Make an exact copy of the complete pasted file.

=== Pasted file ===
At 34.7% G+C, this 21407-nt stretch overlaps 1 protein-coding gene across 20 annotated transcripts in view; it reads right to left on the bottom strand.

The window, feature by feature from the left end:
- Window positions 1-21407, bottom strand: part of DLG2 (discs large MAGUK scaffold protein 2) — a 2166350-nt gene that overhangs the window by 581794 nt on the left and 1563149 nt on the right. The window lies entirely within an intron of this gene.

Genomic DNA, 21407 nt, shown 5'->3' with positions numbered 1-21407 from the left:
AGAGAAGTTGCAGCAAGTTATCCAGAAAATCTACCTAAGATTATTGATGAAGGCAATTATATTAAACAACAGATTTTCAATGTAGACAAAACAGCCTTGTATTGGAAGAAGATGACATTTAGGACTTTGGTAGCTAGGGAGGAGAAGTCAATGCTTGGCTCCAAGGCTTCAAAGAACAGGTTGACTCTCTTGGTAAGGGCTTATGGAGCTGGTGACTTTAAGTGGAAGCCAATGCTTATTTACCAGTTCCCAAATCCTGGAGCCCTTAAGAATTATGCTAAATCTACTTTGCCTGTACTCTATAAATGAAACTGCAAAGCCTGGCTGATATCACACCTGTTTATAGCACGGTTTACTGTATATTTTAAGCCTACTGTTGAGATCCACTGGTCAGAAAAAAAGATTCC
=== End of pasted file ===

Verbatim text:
At 34.7% G+C, this 21407-nt stretch overlaps 1 protein-coding gene across 20 annotated transcripts in view; it reads right to left on the bottom strand.

The window, feature by feature from the left end:
- Window positions 1-21407, bottom strand: part of DLG2 (discs large MAGUK scaffold protein 2) — a 2166350-nt gene that overhangs the window by 581794 nt on the left and 1563149 nt on the right. The window lies entirely within an intron of this gene.

Genomic DNA, 21407 nt, shown 5'->3' with positions numbered 1-21407 from the left:
AGAGAAGTTGCAGCAAGTTATCCAGAAAATCTACCTAAGATTATTGATGAAGGCAATTATATTAAACAACAGATTTTCAATGTAGACAAAACAGCCTTGTATTGGAAGAAGATGACATTTAGGACTTTGGTAGCTAGGGAGGAGAAGTCAATGCTTGGCTCCAAGGCTTCAAAGAACAGGTTGACTCTCTTGGTAAGGGCTTATGGAGCTGGTGACTTTAAGTGGAAGCCAATGCTTATTTACCAGTTCCCAAATCCTGGAGCCCTTAAGAATTATGCTAAATCTACTTTGCCTGTACTCTATAAATGAAACTGCAAAGCCTGGCTGATATCACACCTGTTTATAGCACGGTTTACTGTATATTTTAAGCCTACTGTTGAGATCCACTGGTCAGAAAAAAAGATTCC